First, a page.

San Francisco in the 1970s was a global hub of culture. It was known worldwide for hippies and radicals. The city was heavily affected by drugs, prostitution and crime. Outcasts and the socially marginalized were attracted by a greater tolerance and acceptance of diverse cultures in the city. It grew as one of world's biggest centres for the LGBT community and LGBT rights. The Daily Mail described flamboyant 1970s San Francisco as being characterized by "hippy street life when buskers, bongo players and impressive bouffants thronged the city by the bay." The rock music known as the San Francisco Sound was performed live and recorded by San Francisco-based rock groups of the mid-1960s to early 1970s. It was associated with the counterculture community in the city at the time.San Francisco was the cradle of the pornography industry in the United States in the 1970s, and led to a dramatic growth of strip clubs, adult movie theaters, "peep show" booths, and sex shops downtown, as well as to the creation of the first feminist advocacy groups for sex workers. Many skyscrapers were built in the city during this period. The city is also associated with West Coast jazz and was one of the major centers of jazz fusion which took off in the 1970s. Many American detective/crime television series were shot in San Francisco in the 1970s and the city became well known as a backdrop to police films such as Dirty Harry (1971).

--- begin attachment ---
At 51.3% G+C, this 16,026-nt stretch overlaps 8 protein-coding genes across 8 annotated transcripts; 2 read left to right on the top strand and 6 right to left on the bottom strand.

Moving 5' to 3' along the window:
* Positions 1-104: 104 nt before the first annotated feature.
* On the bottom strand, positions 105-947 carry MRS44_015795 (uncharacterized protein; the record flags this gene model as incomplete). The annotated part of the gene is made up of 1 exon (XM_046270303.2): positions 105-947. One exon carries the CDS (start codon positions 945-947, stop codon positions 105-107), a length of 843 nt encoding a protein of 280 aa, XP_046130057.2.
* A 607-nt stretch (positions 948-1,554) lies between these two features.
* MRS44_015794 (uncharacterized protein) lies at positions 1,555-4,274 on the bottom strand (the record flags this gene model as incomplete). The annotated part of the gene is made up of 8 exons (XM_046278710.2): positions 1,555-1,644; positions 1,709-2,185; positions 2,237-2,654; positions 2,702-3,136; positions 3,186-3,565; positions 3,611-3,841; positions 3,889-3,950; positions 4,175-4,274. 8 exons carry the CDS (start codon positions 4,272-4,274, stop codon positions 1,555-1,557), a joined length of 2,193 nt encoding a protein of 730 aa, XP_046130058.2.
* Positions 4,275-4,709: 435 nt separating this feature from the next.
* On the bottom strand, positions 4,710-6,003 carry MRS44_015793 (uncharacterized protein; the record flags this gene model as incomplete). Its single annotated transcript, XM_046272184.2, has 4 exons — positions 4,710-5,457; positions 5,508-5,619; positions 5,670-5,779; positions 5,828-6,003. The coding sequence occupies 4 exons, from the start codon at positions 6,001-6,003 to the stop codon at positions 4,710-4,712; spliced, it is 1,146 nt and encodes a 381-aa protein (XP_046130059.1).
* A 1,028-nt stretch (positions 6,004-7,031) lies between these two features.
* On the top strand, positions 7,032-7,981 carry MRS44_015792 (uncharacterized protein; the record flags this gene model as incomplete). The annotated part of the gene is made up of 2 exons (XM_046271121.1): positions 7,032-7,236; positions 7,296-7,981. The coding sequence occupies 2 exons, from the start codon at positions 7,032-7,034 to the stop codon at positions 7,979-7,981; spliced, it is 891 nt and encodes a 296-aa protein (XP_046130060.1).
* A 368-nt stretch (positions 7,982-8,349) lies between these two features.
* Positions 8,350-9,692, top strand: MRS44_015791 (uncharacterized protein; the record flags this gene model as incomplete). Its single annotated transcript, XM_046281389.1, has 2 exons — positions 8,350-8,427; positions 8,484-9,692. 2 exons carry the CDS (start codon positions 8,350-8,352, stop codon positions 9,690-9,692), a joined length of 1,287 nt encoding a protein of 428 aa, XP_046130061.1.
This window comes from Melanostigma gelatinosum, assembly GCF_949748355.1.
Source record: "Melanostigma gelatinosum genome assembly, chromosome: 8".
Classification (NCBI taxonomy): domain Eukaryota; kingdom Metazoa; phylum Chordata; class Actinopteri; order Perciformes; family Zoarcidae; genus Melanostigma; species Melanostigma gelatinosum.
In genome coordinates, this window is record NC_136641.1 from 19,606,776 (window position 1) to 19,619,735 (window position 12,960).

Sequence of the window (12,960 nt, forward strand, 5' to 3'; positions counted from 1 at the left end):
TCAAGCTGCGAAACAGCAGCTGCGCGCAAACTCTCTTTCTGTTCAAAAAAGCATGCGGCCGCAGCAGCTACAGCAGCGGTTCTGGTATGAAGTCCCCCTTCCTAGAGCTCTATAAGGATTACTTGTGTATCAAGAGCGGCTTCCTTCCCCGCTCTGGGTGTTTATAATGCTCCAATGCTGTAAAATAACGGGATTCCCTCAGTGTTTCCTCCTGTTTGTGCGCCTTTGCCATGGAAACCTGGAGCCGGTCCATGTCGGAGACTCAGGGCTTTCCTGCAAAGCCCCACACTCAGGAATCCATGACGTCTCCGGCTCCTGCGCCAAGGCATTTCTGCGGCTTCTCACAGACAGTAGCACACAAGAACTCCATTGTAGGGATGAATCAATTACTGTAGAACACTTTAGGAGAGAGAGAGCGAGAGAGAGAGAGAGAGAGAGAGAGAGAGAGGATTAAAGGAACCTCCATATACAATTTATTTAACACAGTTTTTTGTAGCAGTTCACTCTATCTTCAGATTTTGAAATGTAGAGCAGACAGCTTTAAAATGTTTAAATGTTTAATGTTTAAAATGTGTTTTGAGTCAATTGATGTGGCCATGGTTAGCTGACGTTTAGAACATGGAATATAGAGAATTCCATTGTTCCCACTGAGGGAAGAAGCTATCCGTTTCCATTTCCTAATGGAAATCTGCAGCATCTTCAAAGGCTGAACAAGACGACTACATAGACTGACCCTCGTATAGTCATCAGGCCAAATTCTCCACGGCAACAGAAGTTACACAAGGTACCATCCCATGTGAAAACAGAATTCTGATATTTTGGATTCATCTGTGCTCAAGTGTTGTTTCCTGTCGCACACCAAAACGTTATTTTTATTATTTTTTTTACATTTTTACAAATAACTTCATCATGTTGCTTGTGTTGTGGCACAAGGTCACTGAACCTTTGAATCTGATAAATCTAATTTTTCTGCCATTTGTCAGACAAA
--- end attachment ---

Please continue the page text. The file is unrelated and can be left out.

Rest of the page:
Sara Jane Moore

Sara Jane Moore (née Kahn; born February 15, 1930) is an American who attempted to assassinate US President Gerald Ford in 1975. She was given a life sentence for the attempted assassination and was released from prison on December 31, 2007, after serving 32 years. Moore and Lynette "Squeaky" Fromme are the only two women to have attempted to assassinate an American president; both of their attempts were on Gerald Ford and both took place in California within three weeks of one another.

Sipple (disambiguation)

Sipple (1941–1989) is American soldier and activist Oliver Sipple.

Sipple also may refer to:

Donald Sipple (fl. 1990s), American political worker & subject of expose by Jeff Klein

Sipple, fictional character in Arthur television series

Sipple Avenue, in Fullerton, Baltimore County, Maryland

Sipple Farm, located on Sipple Avenue in Fullerton, Baltimore County, Maryland

Westin St. Francis

The Westin St. Francis, formerly known as St. Francis Hotel, is a luxury hotel located on Powell and Geary Streets on Union Square in San Francisco, California. The two twelve-story south wings of the hotel were built in 1904, and the double-width north wing was completed in 1913, initially as apartments for permanent guests. The 32-story, 120 m (390 ft) tower to the rear completed in 1972 features exterior glass elevators that offer panoramic views of the bay and the square below, making the St. Francis one of the largest hotels in the city, with more than 1,200 rooms and suites.